Original article was published on Artificial Intelligence on Medium
“Technology has never been a net destroyer of jobs,” says Stuart Frankel, CEO of Narrative Science. “Look at almost every technology job that exists in any enterprise today. None of those jobs existed twenty years ago, and most of them probably didn’t even exist ten years ago.”
For the moment, anyway, rather than being a total takeover of human jobs by robots, the problem is that there are a lot of vacant job posts and not enough skilled people to fill them. With the rise of data-driven business, the demand for tech talent is increasing across the board.
For instance, in 2016, cyber-economy researcher Cybersecurity Ventures reported that the cybersecurity unemployment rate was at zero — and that in fact, there’s a shortage of more than one million experts across the world. Similar tech-employment areas, such as software development and data science, aren’t faring any better and are dealing with their own talent gap. The need for more experts in tech jobs will continue to grow as artificial intelligence finds its way into even more domains.
“I believe that governments should ensure that coding is valued as highly as English, math, and science, if we are to ensure that we can maximize this boom in opportunities that artificial intelligence will provide us,” Lobo says.
Recent years have seen a number of government-led projects as well as initiatives by the private sector to help fulfill the need for tech talent. Former President Barack Obama’s TechHire project is an example: It includes a $100 million grant meant to pave the way for more people into tech jobs, including those who don’t have higher-education certifications.
We’re also seeing the development of massive open online courses (MOOCs) from institutions such as Coursera and Big Data University — free online education for technical skills that are in high demand. Coding boot camps, institutions that teach applicants computer programming in a short amount of time, have also risen in popularity. At the same time, companies such as AT&T are helping their employees adapt to the future of employment.
As the pace of artificial intelligence development picks up, skill and expertise requirements will change just as rapidly. Not even software development will stay the same in the future and will shift from coding toward training AI algorithms.
A REVOLUTION IN HUMAN-COMPUTER INTERACTION
Many of the people who are losing their jobs to AI do not have the skills and knowledge to enter tech jobs, and training them requires considerable time. Fortunately, in this respect, artificial intelligence can help solve a problem that might be largely its own making. AI is already promising to revolutionize education in many ways, including personalizing and optimizing the learning experience. This means it’ll take less time to learn new skills.
“Humans will be able to retrain into other industries quicker than ever before, giving them a maximum flexibility to react to the changes in the job market,” Lobo says. “Why can’t a truck driver be able to move into a career in coding within months?”
Where AI can’t soften the learning curve, it’ll be able to break down the complexity of tasks and make them simpler, enabling more people to enter jobs that once required years of education and training.
One noteworthy development is Natural Language Processing and Generation (NLP/NLG), the branch of artificial intelligence that has to do with understanding and producing human language scripts. NLP and NLG are redefining the way we interact with computers, removing hurdles and barriers to perform tasks and making us much more efficient at our jobs.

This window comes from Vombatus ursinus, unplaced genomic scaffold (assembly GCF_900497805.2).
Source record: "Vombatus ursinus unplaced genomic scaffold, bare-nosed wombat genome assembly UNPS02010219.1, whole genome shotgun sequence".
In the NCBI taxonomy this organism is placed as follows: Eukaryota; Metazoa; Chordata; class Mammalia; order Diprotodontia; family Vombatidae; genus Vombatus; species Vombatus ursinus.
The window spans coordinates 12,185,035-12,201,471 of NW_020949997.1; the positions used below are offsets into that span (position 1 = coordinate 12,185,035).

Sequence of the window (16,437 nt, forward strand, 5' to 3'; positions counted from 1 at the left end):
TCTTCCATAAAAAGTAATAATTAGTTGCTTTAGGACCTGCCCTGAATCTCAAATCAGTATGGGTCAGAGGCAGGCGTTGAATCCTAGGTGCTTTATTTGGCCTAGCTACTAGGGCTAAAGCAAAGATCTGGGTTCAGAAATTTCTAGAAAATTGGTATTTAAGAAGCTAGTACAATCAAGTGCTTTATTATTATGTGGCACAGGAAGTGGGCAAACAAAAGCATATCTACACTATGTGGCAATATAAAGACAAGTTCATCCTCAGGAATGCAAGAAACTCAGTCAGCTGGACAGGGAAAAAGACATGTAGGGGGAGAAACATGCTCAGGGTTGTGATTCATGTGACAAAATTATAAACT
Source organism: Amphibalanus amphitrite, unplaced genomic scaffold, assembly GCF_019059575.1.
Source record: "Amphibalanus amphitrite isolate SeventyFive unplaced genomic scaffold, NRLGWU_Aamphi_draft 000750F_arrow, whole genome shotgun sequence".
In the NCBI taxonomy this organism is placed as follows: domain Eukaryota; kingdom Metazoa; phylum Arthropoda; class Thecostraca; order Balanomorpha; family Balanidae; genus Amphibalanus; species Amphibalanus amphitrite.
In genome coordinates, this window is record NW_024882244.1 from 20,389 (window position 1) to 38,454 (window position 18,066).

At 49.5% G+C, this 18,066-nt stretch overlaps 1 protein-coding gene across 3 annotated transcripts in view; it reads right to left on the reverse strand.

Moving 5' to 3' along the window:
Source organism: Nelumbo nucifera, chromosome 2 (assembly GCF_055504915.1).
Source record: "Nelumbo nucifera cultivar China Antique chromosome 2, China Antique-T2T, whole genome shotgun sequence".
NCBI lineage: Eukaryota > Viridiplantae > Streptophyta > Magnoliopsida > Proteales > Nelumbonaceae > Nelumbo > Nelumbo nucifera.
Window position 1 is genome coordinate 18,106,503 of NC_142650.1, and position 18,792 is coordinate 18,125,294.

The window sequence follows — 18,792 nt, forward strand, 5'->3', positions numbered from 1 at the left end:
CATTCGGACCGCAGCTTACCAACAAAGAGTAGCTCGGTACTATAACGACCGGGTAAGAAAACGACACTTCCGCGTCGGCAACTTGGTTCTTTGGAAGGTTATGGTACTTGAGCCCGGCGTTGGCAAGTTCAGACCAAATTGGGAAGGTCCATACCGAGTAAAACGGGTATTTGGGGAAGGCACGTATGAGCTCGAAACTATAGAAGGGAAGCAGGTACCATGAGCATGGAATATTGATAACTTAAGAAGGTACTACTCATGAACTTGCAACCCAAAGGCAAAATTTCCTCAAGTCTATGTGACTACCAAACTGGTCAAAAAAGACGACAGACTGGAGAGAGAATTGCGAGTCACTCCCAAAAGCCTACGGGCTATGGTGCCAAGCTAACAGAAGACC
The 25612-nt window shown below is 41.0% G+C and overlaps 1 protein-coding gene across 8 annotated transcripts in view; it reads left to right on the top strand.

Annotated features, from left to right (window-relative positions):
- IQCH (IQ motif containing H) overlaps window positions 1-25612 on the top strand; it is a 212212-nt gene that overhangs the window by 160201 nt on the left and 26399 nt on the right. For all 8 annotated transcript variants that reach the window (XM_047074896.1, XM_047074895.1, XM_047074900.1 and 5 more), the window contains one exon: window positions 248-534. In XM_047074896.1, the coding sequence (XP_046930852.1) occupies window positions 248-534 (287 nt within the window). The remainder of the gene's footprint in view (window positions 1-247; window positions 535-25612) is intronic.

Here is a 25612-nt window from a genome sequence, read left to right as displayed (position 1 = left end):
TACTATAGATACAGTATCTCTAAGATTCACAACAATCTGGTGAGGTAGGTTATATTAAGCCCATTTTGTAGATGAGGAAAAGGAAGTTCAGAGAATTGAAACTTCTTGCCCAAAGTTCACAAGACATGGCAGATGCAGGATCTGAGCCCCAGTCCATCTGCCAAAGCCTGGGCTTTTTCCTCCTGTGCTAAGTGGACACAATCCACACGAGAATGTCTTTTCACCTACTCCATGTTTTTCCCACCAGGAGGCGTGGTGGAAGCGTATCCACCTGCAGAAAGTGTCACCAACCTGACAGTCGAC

“NLG is an enabling and augmentation technology,” says Narrative Science’s Frankel. “When combined with human skills, NLG can produce results that far exceed what either group could achieve alone. I think Excel is a great analogy to NLG. When Lotus 123 and Excel first came out, there were lots of dire predictions about the future of accountants and financial analysts, but we quickly learned that these tools weren’t going to replace analysts. In fact, the analysts turned into super analysts and businesses started hiring them in droves. The same thing is happening with NLG.”
Narrative Science integrates NLG into business intelligence (BI) platforms to provide users with Intelligent Narratives, insightful, conversational communications packed with audience-relevant information that provide complete transparency into how analytic decisions are made. The technology, Frankel explains, is helping enable a broader group of people to do their jobs without requiring a specialized set of skills such as data science.
“This means less technical folks or people at any analytical skillset can use these BI tools, instantly get the insights they need, and ultimately, do their jobs better,” he says.
NLP, on the other hand, makes it much easier for people to interface with analytics tools and data sources. You can already see this in platforms such as IBM Watson Analytics, where natural language commands are making it easier to query data sources. This can pave the way for people with mathematical skills to enter data science jobs without having to go through lengthy programming courses.
NLP is also helping make sense of large corpuses of unstructured knowledge, including articles, books, and whitepapers, organizing them into data that is queryable and usable by machines. This can make software and services much more efficient at helping human experts.
Alex Linden, the researcher at Gartner, believes this can help create more efficient knowledge graphs — loosely structured data repositories that power AI engines. “AI/NLP can help create a real knowledge industry,” he says. But he adds, “We are still in its absolute infancy.”